Readaptation of Atrophied Muscle – from Protein Degradation to Synthesis
- B. S. Shenkman
- Neuroscience and Behavioral Physiology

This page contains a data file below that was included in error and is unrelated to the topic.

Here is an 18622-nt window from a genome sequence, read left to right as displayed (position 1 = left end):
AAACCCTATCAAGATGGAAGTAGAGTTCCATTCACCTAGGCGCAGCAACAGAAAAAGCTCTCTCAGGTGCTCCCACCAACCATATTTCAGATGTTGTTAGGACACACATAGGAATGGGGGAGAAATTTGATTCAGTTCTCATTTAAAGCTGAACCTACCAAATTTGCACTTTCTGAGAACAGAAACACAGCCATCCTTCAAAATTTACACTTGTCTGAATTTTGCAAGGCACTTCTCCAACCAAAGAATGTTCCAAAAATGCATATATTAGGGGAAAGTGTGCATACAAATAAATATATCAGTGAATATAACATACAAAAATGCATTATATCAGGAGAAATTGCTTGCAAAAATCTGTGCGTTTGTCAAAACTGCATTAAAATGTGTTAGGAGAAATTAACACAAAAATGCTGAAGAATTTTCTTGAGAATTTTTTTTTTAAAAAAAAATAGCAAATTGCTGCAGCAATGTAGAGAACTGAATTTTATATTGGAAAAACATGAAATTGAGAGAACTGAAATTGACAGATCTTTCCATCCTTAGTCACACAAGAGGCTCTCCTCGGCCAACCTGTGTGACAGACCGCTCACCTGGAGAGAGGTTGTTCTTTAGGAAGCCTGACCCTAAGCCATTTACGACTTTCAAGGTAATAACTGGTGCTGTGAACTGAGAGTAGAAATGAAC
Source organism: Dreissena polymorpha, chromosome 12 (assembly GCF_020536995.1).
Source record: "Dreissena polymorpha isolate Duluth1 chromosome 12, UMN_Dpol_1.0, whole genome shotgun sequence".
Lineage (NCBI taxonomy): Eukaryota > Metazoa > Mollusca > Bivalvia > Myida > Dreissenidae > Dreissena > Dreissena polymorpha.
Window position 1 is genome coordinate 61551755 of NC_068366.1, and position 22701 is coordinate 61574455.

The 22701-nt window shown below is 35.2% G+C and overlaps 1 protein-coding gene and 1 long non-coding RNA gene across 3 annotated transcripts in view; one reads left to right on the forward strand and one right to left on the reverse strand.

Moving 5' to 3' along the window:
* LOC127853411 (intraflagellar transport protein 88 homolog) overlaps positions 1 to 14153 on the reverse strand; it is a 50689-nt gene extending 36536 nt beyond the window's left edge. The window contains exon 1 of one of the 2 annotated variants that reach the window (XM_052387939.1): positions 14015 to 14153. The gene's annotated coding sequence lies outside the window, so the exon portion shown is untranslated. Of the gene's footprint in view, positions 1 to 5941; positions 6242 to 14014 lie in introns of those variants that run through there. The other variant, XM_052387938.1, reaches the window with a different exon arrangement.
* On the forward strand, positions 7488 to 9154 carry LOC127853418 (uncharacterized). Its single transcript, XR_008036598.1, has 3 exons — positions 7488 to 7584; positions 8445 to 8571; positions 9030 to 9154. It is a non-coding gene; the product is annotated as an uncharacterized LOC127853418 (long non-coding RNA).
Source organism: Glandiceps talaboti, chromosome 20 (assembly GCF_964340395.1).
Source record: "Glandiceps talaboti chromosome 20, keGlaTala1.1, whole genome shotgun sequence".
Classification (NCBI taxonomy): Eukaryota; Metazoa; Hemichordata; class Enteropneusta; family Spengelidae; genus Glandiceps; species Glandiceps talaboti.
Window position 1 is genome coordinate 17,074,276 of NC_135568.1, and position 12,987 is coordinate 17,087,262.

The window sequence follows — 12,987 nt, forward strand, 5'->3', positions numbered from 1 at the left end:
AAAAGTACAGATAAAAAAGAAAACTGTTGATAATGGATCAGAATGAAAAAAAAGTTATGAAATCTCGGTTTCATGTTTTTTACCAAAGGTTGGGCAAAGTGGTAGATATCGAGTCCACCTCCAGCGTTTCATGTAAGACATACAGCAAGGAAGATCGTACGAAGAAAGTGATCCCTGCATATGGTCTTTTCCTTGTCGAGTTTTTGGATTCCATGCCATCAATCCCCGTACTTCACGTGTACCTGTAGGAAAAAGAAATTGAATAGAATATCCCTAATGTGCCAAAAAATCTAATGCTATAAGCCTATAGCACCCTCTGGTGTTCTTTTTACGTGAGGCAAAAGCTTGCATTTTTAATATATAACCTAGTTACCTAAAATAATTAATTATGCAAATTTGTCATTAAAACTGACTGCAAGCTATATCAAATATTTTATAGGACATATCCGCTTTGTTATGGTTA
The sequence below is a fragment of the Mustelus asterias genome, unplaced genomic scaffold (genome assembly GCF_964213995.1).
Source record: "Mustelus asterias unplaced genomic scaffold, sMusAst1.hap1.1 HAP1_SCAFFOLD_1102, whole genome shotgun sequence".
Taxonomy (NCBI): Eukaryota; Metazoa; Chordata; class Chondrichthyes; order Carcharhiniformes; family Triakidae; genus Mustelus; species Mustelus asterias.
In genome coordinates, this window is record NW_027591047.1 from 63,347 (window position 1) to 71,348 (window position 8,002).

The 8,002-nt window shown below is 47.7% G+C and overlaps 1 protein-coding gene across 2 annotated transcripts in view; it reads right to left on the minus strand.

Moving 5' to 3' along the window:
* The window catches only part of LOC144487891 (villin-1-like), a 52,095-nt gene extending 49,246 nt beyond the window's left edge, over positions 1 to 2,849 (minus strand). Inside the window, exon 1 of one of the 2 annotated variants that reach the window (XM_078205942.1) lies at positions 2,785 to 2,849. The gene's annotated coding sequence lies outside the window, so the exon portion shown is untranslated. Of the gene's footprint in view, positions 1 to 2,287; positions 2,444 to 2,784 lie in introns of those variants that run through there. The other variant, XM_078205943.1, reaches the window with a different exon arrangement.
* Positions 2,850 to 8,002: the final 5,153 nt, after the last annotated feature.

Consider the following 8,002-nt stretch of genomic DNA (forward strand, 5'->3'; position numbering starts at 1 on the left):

Skeletal muscle undergoes a significant reduction in tension upon unloading. To explore intracellular signalling mechanisms underlying this phenomenon, we investigated twitch tension, the ratio of actin/myosin filaments, and activities of key signalling molecules in rat soleus muscle during a 3-week hindlimb suspension and 2-week reloading. Twitch tension and myofilament ratio (actin/myosin) gradually decreased during unloading but progressively recovered to initial levels during reloading. To study the involvement of stress-responsive signalling proteins during these changes, the activities of protein kinase C alpha (PKCalpha) and three mitogen-activated protein kinases (MAPKs)--c-Jun NH2-terminal kinase (JNK), extracellular signal-regulated protein kinase (ERK), and p38 MAPK--were examined using immunoblotting and immune complex kinase assays. PKCalpha phosphorylation correlated positively with the tension (Pearson's r = 0.97, P < 0.001) and the myofilament ratio (r = 0.83, P < 0.01) over the entire unloading and reloading period. Treatment of the soleus muscle with a PKC activator resulted in a similar paralleled increment in both PKCalpha phosphorylation and the alpha-sarcomeric actin expression. The three MAPKs differed in the pattern of activation in that JNK activity peaked only for the first hours of reloading, whereas ERK and p38 MAPK activities remained elevated during reloading. These results suggest that PKCalpha may play a pivotal role in converting loading stress to intracellular changes in contractile proteins that determine muscle tension. Differential activation of MAPKs may also help alleviate muscle damage, modulate energy transport and/or regulate the expression of contractile proteins upon altered loading.